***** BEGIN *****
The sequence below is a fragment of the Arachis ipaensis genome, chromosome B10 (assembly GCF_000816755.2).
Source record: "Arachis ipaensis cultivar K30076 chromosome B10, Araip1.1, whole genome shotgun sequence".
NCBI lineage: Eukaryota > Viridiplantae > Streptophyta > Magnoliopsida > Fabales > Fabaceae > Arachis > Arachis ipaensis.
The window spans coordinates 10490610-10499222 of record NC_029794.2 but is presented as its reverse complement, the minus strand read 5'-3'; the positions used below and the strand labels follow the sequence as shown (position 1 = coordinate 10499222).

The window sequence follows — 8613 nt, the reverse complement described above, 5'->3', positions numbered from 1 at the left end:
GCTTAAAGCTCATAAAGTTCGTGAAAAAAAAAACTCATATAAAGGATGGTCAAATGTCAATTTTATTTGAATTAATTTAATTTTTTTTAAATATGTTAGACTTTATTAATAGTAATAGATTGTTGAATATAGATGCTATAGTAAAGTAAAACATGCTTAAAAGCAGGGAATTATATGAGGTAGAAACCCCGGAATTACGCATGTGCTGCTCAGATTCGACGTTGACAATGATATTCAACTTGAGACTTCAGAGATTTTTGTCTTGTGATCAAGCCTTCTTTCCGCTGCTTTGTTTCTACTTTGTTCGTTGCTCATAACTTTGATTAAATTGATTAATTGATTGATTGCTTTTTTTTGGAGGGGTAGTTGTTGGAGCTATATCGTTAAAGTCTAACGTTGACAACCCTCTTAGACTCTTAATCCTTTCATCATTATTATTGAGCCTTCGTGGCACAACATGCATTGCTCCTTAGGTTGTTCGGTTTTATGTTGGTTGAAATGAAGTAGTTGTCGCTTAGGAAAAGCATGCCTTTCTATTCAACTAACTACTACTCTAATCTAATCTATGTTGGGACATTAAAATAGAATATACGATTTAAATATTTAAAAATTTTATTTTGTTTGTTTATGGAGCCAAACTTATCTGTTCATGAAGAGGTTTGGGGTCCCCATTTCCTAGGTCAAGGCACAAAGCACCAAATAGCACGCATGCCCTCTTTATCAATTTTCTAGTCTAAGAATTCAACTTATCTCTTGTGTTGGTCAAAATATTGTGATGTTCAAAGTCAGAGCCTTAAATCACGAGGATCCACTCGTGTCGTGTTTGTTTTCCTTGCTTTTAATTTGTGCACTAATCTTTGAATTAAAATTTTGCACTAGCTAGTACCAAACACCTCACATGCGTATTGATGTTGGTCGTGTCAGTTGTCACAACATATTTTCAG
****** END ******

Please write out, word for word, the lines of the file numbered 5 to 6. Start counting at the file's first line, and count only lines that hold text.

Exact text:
The window sequence follows — 8613 nt, the reverse complement described above, 5'->3', positions numbered from 1 at the left end:
GCTTAAAGCTCATAAAGTTCGTGAAAAAAAAAACTCATATAAAGGATGGTCAAATGTCAATTTTATTTGAATTAATTTAATTTTTTTTAAATATGTTAGACTTTATTAATAGTAATAGATTGTTGAATATAGATGCTATAGTAAAGTAAAACATGCTTAAAAGCAGGGAATTATATGAGGTAGAAACCCCGGAATTACGCATGTGCTGCTCAGATTCGACGTTGACAATGATATTCAACTTGAGACTTCAGAGATTTTTGTCTTGTGATCAAGCCTTCTTTCCGCTGCTTTGTTTCTACTTTGTTCGTTGCTCATAACTTTGATTAAATTGATTAATTGATTGATTGCTTTTTTTTGGAGGGGTAGTTGTTGGAGCTATATCGTTAAAGTCTAACGTTGACAACCCTCTTAGACTCTTAATCCTTTCATCATTATTATTGAGCCTTCGTGGCACAACATGCATTGCTCCTTAGGTTGTTCGGTTTTATGTTGGTTGAAATGAAGTAGTTGTCGCTTAGGAAAAGCATGCCTTTCTATTCAACTAACTACTACTCTAATCTAATCTATGTTGGGACATTAAAATAGAATATACGATTTAAATATTTAAAAATTTTATTTTGTTTGTTTATGGAGCCAAACTTATCTGTTCATGAAGAGGTTTGGGGTCCCCATTTCCTAGGTCAAGGCACAAAGCACCAAATAGCACGCATGCCCTCTTTATCAATTTTCTAGTCTAAGAATTCAACTTATCTCTTGTGTTGGTCAAAATATTGTGATGTTCAAAGTCAGAGCCTTAAATCACGAGGATCCACTCGTGTCGTGTTTGTTTTCCTTGCTTTTAATTTGTGCACTAATCTTTGAATTAAAATTTTGCACTAGCTAGTACCAAACACCTCACATGCGTATTGATGTTGGTCGTGTCAGTTGTCACAACATATTTTCAG